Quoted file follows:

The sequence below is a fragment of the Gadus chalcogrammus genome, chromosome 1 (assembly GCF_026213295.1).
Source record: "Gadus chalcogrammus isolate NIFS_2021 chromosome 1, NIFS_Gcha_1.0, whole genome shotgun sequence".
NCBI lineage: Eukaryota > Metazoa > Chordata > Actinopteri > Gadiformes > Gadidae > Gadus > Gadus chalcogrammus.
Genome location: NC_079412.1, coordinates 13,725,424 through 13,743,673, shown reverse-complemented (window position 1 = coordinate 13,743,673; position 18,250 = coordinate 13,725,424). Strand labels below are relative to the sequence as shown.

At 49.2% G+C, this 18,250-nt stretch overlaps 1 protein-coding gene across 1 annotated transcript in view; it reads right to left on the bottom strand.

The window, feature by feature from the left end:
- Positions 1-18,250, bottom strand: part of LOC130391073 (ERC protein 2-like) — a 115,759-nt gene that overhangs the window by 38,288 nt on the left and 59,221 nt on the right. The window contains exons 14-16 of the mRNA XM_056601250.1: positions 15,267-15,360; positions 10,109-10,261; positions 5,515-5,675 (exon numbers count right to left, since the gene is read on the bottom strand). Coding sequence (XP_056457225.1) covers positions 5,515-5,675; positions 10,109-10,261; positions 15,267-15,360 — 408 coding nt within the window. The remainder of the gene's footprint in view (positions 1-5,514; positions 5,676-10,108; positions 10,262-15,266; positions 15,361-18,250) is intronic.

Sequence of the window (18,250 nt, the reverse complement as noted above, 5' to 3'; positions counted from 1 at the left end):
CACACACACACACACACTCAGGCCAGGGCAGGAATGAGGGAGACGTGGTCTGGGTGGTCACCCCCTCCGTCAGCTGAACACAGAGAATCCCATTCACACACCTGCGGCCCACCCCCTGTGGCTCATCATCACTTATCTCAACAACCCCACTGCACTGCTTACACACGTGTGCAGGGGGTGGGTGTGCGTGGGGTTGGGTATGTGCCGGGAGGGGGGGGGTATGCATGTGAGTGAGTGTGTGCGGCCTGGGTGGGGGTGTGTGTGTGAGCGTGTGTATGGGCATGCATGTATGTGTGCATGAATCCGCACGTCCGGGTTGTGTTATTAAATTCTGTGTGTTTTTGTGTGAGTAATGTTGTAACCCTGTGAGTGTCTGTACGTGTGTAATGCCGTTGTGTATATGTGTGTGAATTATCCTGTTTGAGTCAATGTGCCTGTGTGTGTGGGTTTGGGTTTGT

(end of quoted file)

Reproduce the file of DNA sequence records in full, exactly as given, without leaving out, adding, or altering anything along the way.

The sequence below is a fragment of the Gadus chalcogrammus genome, chromosome 1 (assembly GCF_026213295.1).
Source record: "Gadus chalcogrammus isolate NIFS_2021 chromosome 1, NIFS_Gcha_1.0, whole genome shotgun sequence".
NCBI lineage: Eukaryota > Metazoa > Chordata > Actinopteri > Gadiformes > Gadidae > Gadus > Gadus chalcogrammus.
Genome location: NC_079412.1, coordinates 13,725,424 through 13,743,673, shown reverse-complemented (window position 1 = coordinate 13,743,673; position 18,250 = coordinate 13,725,424). Strand labels below are relative to the sequence as shown.

At 49.2% G+C, this 18,250-nt stretch overlaps 1 protein-coding gene across 1 annotated transcript in view; it reads right to left on the bottom strand.

The window, feature by feature from the left end:
- Positions 1-18,250, bottom strand: part of LOC130391073 (ERC protein 2-like) — a 115,759-nt gene that overhangs the window by 38,288 nt on the left and 59,221 nt on the right. The window contains exons 14-16 of the mRNA XM_056601250.1: positions 15,267-15,360; positions 10,109-10,261; positions 5,515-5,675 (exon numbers count right to left, since the gene is read on the bottom strand). Coding sequence (XP_056457225.1) covers positions 5,515-5,675; positions 10,109-10,261; positions 15,267-15,360 — 408 coding nt within the window. The remainder of the gene's footprint in view (positions 1-5,514; positions 5,676-10,108; positions 10,262-15,266; positions 15,361-18,250) is intronic.

Sequence of the window (18,250 nt, the reverse complement as noted above, 5' to 3'; positions counted from 1 at the left end):
CACACACACACACACACTCAGGCCAGGGCAGGAATGAGGGAGACGTGGTCTGGGTGGTCACCCCCTCCGTCAGCTGAACACAGAGAATCCCATTCACACACCTGCGGCCCACCCCCTGTGGCTCATCATCACTTATCTCAACAACCCCACTGCACTGCTTACACACGTGTGCAGGGGGTGGGTGTGCGTGGGGTTGGGTATGTGCCGGGAGGGGGGGGGTATGCATGTGAGTGAGTGTGTGCGGCCTGGGTGGGGGTGTGTGTGTGAGCGTGTGTATGGGCATGCATGTATGTGTGCATGAATCCGCACGTCCGGGTTGTGTTATTAAATTCTGTGTGTTTTTGTGTGAGTAATGTTGTAACCCTGTGAGTGTCTGTACGTGTGTAATGCCGTTGTGTATATGTGTGTGAATTATCCTGTTTGAGTCAATGTGCCTGTGTGTGTGGGTTTGGGTTTGT